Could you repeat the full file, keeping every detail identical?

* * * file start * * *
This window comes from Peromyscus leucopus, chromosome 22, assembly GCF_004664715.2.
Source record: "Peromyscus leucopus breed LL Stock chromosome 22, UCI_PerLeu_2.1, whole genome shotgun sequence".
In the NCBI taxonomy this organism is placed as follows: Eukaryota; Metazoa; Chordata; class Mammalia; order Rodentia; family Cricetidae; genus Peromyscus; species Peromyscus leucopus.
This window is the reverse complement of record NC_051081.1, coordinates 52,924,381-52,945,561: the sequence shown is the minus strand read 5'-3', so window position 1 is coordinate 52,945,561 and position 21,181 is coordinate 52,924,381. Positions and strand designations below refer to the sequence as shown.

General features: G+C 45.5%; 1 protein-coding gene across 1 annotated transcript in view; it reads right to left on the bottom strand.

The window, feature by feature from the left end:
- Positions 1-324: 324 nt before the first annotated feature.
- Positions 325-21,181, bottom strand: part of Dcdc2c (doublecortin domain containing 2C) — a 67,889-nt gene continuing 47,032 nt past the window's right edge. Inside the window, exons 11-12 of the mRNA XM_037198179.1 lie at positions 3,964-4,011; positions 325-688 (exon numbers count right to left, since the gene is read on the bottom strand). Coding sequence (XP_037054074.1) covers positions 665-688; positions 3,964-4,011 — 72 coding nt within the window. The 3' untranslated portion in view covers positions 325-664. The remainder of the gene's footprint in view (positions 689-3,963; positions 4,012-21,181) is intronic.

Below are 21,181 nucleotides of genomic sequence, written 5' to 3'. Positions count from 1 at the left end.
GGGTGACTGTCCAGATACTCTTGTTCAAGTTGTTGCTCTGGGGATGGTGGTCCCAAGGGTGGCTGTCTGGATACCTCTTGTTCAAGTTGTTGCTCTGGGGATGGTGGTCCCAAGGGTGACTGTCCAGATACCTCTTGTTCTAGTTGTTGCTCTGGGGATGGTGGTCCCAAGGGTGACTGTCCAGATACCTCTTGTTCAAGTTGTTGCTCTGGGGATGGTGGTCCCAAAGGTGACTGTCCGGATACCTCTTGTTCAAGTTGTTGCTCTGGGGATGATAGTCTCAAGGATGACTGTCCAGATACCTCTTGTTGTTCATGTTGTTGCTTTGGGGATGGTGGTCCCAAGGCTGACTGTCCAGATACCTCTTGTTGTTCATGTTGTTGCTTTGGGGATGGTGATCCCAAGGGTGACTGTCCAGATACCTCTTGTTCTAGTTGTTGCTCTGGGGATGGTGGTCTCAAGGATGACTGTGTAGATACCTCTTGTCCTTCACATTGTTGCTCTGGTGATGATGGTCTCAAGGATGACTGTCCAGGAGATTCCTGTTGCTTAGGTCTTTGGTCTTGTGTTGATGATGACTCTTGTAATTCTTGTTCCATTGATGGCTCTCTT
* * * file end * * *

This window comes from Peromyscus leucopus, chromosome 22, assembly GCF_004664715.2.
Source record: "Peromyscus leucopus breed LL Stock chromosome 22, UCI_PerLeu_2.1, whole genome shotgun sequence".
In the NCBI taxonomy this organism is placed as follows: Eukaryota; Metazoa; Chordata; class Mammalia; order Rodentia; family Cricetidae; genus Peromyscus; species Peromyscus leucopus.
This window is the reverse complement of record NC_051081.1, coordinates 52,924,381-52,945,561: the sequence shown is the minus strand read 5'-3', so window position 1 is coordinate 52,945,561 and position 21,181 is coordinate 52,924,381. Positions and strand designations below refer to the sequence as shown.

General features: G+C 45.5%; 1 protein-coding gene across 1 annotated transcript in view; it reads right to left on the bottom strand.

The window, feature by feature from the left end:
- Positions 1-324: 324 nt before the first annotated feature.
- Positions 325-21,181, bottom strand: part of Dcdc2c (doublecortin domain containing 2C) — a 67,889-nt gene continuing 47,032 nt past the window's right edge. Inside the window, exons 11-12 of the mRNA XM_037198179.1 lie at positions 3,964-4,011; positions 325-688 (exon numbers count right to left, since the gene is read on the bottom strand). Coding sequence (XP_037054074.1) covers positions 665-688; positions 3,964-4,011 — 72 coding nt within the window. The 3' untranslated portion in view covers positions 325-664. The remainder of the gene's footprint in view (positions 689-3,963; positions 4,012-21,181) is intronic.

Below are 21,181 nucleotides of genomic sequence, written 5' to 3'. Positions count from 1 at the left end.
GGGTGACTGTCCAGATACTCTTGTTCAAGTTGTTGCTCTGGGGATGGTGGTCCCAAGGGTGGCTGTCTGGATACCTCTTGTTCAAGTTGTTGCTCTGGGGATGGTGGTCCCAAGGGTGACTGTCCAGATACCTCTTGTTCTAGTTGTTGCTCTGGGGATGGTGGTCCCAAGGGTGACTGTCCAGATACCTCTTGTTCAAGTTGTTGCTCTGGGGATGGTGGTCCCAAAGGTGACTGTCCGGATACCTCTTGTTCAAGTTGTTGCTCTGGGGATGATAGTCTCAAGGATGACTGTCCAGATACCTCTTGTTGTTCATGTTGTTGCTTTGGGGATGGTGGTCCCAAGGCTGACTGTCCAGATACCTCTTGTTGTTCATGTTGTTGCTTTGGGGATGGTGATCCCAAGGGTGACTGTCCAGATACCTCTTGTTCTAGTTGTTGCTCTGGGGATGGTGGTCTCAAGGATGACTGTGTAGATACCTCTTGTCCTTCACATTGTTGCTCTGGTGATGATGGTCTCAAGGATGACTGTCCAGGAGATTCCTGTTGCTTAGGTCTTTGGTCTTGTGTTGATGATGACTCTTGTAATTCTTGTTCCATTGATGGCTCTCTT